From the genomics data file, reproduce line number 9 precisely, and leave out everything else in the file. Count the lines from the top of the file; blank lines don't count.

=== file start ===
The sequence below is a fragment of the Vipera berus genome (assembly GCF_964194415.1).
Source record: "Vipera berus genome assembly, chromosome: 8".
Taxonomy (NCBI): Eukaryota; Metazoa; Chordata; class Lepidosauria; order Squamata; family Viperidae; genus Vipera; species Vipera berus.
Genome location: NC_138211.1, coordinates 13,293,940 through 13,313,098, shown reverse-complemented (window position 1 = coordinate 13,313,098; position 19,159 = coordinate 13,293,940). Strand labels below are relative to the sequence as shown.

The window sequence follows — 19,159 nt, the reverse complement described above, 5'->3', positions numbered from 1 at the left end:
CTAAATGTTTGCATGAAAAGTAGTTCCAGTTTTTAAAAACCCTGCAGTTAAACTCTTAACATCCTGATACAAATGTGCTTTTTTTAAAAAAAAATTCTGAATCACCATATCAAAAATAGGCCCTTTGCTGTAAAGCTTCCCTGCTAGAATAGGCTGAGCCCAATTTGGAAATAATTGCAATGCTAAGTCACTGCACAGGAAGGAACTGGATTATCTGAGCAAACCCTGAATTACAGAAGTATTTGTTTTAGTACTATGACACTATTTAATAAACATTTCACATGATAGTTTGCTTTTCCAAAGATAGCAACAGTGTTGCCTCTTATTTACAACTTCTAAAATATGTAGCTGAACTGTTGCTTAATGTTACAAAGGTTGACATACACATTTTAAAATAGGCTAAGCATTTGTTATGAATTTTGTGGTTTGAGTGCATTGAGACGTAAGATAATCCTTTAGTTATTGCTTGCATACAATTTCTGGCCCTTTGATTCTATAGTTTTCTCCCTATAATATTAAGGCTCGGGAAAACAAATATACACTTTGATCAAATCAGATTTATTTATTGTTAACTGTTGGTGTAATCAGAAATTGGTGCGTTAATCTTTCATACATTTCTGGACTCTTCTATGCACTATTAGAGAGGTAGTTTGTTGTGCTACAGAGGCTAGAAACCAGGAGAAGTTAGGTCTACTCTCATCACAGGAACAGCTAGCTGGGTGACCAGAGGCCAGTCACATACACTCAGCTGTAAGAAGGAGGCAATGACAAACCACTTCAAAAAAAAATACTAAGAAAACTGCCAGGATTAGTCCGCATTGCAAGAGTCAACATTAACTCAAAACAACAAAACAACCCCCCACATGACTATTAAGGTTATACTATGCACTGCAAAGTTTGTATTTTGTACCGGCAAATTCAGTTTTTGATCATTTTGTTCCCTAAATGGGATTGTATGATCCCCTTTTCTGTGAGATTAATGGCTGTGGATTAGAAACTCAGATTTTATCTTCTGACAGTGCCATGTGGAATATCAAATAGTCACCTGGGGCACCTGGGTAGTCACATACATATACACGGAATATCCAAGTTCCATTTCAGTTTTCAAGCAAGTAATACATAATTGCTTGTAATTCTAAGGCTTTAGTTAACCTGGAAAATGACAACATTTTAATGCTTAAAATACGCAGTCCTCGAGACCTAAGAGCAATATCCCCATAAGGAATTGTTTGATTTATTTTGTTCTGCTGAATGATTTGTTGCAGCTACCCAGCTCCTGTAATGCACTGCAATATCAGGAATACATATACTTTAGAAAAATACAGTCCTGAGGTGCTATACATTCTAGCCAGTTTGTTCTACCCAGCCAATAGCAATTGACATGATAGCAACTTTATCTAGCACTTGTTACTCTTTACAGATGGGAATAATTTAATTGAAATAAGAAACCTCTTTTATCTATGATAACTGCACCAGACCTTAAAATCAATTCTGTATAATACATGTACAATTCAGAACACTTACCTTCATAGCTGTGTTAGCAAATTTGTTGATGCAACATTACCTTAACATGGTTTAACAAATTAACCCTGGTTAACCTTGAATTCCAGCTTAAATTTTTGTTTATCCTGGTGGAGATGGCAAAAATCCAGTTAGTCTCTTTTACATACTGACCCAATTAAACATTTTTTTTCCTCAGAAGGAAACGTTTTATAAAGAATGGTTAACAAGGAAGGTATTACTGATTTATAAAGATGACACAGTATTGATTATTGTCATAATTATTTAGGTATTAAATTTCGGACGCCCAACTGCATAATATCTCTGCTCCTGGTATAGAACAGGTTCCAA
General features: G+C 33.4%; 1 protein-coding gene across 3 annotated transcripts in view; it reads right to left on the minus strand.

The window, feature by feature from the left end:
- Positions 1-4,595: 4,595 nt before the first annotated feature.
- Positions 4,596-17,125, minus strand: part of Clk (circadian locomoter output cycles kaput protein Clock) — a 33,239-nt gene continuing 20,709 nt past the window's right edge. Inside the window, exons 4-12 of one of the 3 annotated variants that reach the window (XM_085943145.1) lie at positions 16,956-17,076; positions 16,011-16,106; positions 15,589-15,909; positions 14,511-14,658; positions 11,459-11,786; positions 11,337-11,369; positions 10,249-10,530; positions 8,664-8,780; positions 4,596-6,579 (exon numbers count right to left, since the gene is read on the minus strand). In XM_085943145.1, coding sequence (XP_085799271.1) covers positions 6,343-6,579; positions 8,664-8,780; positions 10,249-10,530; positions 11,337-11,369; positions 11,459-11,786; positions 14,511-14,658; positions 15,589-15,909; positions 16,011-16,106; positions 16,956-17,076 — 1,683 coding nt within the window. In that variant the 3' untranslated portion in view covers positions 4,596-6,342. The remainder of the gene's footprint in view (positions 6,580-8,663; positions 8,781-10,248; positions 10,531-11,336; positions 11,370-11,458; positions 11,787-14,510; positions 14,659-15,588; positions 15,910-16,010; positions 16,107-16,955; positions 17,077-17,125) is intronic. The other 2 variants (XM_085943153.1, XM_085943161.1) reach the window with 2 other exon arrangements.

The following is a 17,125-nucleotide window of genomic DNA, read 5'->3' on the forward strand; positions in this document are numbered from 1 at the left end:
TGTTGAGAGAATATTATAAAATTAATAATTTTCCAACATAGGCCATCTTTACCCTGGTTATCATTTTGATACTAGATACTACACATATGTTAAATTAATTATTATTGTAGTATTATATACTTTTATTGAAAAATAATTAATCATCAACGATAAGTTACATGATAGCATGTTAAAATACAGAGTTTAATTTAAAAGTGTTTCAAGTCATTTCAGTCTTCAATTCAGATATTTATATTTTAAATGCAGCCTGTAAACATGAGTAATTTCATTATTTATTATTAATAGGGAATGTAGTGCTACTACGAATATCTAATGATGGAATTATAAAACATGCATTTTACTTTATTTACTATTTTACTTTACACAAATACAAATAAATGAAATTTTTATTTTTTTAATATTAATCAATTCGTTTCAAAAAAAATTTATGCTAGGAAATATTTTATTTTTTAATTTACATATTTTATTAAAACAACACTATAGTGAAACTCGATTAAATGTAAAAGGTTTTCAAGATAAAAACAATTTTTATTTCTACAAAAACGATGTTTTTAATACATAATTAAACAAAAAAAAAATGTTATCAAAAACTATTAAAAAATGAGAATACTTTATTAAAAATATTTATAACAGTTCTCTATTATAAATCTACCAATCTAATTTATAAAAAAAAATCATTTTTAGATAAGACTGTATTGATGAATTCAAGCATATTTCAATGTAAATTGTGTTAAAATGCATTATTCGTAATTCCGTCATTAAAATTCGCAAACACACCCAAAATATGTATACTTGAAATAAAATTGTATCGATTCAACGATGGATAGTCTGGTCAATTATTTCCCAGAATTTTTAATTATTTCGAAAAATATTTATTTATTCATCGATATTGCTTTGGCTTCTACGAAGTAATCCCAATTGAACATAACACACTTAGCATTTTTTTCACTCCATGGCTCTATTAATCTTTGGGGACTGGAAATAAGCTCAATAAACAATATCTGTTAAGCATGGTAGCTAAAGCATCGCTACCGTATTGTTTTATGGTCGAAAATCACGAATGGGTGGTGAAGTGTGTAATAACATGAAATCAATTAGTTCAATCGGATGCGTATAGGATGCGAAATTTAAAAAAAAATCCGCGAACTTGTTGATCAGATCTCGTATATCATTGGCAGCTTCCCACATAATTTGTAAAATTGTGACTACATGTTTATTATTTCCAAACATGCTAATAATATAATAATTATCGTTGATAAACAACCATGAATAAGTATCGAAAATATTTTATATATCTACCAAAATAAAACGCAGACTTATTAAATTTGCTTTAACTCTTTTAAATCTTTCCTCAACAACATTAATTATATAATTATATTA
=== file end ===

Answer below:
- Positions 1-4,595: 4,595 nt before the first annotated feature.